• Crustaceans: Shellfish such as crab, lobster, shrimp. Also includes molluscs such as clams, mussels and scallops as well as Cephalopods such as squid.

These foods account for 90 percent of food allergic reactions, according to the USDA (U.S. Department of Agriculture).

TIP: A Norwich-based company, Food Angel, has invented a mobile phone application called “IsItInIt,” which scans bar codes on products and deciphers whether or not that contain food allergens.

Seals of approval were created to simplify the process of label reading, but before jumping on the “seal of approval” bandwagon, it’s important to understand the legal implications of various types of certification. For example, some seals are legally defined and require third-party certification while others are just voluntary.

Gluten-free Product Certification: Federally Defined, No Certifier Required

A popular and necessary claim being made on food products is “gluten free.” In August 2014, the FDA began requiring food companies making gluten-free claims to adhere to specific federal regulations.

However, it is important to note that the FDA does not approve third parties for gluten-free certification, nor is certification required to make the gluten-free claim. Food companies are free to obtain gluten-free certification from a reliable third party of their choosing, as long as that certifier uses the FDA definition at a minimum. (Some certifiers go further.)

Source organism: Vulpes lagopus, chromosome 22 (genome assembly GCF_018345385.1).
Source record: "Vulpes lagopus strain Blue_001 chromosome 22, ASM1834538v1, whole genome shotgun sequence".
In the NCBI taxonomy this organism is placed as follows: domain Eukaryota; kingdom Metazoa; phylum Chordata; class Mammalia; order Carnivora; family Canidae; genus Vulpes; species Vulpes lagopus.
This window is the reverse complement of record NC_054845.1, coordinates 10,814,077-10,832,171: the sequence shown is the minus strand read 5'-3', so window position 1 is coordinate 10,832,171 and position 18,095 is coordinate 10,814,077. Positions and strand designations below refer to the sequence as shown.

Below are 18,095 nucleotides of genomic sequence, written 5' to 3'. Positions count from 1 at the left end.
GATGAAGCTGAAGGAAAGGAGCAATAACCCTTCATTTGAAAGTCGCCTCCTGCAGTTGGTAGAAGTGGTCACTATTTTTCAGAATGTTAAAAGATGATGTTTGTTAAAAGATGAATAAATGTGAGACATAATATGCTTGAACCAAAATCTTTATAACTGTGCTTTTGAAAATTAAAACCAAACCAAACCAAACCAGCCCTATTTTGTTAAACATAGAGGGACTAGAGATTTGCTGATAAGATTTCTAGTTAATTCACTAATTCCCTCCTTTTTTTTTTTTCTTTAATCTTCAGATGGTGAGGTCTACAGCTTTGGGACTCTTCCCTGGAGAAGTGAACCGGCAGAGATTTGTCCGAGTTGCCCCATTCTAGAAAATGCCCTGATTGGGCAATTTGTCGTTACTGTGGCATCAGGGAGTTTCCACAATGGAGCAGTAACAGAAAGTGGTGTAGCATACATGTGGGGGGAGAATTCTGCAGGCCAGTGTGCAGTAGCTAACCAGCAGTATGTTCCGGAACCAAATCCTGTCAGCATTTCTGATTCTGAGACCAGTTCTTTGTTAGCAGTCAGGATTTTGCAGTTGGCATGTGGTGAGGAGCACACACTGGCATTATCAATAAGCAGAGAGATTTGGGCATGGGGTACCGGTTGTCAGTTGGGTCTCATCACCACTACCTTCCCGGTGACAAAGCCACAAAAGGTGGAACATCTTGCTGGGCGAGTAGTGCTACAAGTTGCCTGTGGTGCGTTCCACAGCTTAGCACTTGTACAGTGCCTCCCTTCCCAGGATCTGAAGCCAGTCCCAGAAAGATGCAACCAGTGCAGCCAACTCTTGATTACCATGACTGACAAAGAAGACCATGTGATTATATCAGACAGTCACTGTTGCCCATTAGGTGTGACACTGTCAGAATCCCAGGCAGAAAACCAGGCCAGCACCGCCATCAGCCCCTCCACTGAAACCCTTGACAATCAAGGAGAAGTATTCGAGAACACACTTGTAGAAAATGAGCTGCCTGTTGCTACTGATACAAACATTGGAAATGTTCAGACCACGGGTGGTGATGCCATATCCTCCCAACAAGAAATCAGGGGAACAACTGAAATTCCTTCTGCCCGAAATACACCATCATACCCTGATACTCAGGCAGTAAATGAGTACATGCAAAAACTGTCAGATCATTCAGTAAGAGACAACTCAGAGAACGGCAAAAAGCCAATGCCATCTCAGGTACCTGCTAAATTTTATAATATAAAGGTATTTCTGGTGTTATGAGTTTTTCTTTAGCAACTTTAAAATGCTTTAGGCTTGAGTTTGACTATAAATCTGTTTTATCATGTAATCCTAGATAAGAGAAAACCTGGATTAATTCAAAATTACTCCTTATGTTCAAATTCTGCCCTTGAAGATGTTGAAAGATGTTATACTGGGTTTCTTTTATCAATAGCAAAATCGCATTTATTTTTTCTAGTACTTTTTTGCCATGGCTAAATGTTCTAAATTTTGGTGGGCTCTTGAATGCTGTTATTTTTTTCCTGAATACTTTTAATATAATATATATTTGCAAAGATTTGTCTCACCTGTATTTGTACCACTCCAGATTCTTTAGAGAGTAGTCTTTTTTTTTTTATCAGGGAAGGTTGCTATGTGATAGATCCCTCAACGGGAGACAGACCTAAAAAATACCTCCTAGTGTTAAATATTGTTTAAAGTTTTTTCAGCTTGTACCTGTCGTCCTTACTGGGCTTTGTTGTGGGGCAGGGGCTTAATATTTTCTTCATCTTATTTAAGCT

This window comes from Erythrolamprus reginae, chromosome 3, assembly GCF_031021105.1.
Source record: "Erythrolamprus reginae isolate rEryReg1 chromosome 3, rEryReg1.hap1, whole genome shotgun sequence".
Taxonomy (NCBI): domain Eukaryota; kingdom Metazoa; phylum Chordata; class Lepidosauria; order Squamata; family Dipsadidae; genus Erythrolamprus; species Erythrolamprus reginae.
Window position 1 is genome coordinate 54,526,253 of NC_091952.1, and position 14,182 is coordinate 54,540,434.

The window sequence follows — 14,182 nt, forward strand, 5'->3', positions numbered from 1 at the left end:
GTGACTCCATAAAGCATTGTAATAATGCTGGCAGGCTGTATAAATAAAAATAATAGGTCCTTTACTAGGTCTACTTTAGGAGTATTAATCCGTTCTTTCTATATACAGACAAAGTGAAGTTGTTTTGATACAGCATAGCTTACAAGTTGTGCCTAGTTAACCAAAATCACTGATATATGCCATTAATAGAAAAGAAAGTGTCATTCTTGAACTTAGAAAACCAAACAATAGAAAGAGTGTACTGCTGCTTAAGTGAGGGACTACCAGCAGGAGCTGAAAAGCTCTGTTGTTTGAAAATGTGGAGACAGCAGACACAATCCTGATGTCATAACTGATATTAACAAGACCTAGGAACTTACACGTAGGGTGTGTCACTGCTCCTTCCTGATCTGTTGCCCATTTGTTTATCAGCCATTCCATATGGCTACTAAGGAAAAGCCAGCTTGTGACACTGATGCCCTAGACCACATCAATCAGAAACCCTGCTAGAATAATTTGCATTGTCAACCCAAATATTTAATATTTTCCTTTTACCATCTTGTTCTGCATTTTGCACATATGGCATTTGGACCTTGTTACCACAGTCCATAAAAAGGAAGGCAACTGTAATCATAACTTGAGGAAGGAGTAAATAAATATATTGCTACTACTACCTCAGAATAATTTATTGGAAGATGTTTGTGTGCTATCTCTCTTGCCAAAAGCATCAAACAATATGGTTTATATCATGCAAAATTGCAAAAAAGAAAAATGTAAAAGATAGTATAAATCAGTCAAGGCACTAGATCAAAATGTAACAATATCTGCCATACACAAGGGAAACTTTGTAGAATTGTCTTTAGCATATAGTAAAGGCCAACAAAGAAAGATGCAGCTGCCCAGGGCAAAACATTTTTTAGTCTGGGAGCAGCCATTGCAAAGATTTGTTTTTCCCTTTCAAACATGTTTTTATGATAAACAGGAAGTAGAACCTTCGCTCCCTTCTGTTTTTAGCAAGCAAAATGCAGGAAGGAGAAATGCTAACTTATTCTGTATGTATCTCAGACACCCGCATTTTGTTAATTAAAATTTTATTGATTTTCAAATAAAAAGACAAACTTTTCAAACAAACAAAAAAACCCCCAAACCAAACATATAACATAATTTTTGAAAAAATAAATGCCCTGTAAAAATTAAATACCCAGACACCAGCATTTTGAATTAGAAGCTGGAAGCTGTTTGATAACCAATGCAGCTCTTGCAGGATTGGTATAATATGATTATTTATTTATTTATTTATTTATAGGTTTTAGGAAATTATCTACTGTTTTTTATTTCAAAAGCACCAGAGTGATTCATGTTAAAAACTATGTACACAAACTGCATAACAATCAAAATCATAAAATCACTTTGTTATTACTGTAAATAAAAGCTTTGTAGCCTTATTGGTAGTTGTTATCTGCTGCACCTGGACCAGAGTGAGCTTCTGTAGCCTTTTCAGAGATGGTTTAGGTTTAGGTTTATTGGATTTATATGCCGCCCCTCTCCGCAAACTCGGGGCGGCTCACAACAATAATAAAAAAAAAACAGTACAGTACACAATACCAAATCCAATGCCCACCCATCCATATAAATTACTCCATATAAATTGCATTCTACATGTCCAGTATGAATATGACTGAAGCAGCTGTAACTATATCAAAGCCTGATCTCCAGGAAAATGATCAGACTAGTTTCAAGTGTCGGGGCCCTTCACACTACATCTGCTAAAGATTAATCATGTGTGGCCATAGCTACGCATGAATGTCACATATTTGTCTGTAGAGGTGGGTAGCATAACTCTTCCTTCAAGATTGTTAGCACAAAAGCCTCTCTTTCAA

Key Associations Involved in Gluten-free Certifications

Let’s look at the four main groups offering gluten-free product certification to food manufacturers, their guidelines, and the certification process to help shed some light on what it means when we, as consumers, see a gluten-free “seal of approval” on a product in the supermarket.

Celiac Sprue Association

The Celiac Sprue Association’s gluten-free mark indicates 5 ppm (parts per million) and limits ingredients to “risk-free” choices (not containing wheat, rye, barley, oats, or their derivatives) in product, processing, and packaging. With the most stringent labeling guidelines, the CSA requires foods to contain less than 5 ppm. Visit www.csaceliacs.org.

Gluten-Free Certification Organization

The Gluten-Free Certification Organization, is a program of the Gluten Intolerance Group, it certifies to less than 10 ppm, using two rigorous standardized testing methods. More than 13,000 products carry the seal. Visit www.gfco.org.